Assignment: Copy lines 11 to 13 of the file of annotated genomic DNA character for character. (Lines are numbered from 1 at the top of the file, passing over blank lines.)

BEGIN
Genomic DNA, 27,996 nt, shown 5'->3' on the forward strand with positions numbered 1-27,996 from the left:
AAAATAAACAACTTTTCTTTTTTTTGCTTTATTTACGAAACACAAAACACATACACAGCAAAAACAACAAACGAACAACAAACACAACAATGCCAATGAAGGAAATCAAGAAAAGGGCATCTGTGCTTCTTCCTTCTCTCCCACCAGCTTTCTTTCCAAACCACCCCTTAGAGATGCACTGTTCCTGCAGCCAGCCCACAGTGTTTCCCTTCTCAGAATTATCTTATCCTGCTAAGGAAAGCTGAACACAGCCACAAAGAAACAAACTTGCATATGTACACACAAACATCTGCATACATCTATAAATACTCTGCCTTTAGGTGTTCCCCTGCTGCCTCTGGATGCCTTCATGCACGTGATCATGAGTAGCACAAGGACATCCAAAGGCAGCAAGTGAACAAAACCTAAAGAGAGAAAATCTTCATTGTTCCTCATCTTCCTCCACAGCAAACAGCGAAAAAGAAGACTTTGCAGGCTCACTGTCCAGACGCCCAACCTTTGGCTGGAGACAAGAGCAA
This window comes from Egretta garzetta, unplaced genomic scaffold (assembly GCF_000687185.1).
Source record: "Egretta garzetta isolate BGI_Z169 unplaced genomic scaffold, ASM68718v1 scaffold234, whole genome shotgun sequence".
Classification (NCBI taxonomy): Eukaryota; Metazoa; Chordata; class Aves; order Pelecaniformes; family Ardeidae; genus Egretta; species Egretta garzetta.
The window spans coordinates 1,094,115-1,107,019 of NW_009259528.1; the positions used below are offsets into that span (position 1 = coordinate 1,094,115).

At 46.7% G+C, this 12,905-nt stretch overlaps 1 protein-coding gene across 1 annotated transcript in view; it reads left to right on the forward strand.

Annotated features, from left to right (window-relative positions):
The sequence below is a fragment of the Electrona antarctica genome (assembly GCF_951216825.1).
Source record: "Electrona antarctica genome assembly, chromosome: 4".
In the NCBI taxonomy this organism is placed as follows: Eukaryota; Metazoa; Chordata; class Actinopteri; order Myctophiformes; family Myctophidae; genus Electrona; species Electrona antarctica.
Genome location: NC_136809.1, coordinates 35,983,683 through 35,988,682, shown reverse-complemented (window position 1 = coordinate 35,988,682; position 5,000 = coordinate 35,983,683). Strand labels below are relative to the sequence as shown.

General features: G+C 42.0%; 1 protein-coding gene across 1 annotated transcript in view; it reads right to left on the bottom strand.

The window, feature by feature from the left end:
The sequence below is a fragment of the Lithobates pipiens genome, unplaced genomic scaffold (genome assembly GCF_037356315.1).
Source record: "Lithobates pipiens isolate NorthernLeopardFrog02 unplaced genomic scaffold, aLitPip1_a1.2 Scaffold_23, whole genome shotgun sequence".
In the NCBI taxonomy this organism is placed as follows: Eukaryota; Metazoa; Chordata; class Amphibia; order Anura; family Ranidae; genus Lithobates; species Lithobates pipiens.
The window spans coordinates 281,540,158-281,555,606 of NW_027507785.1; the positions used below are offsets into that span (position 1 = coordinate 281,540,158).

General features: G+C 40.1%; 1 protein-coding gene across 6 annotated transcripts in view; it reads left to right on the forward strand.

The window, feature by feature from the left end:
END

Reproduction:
In the NCBI taxonomy this organism is placed as follows: Eukaryota; Metazoa; Chordata; class Actinopteri; order Myctophiformes; family Myctophidae; genus Electrona; species Electrona antarctica.
Genome location: NC_136809.1, coordinates 35,983,683 through 35,988,682, shown reverse-complemented (window position 1 = coordinate 35,988,682; position 5,000 = coordinate 35,983,683). Strand labels below are relative to the sequence as shown.

General features: G+C 42.0%; 1 protein-coding gene across 1 annotated transcript in view; it reads right to left on the bottom strand.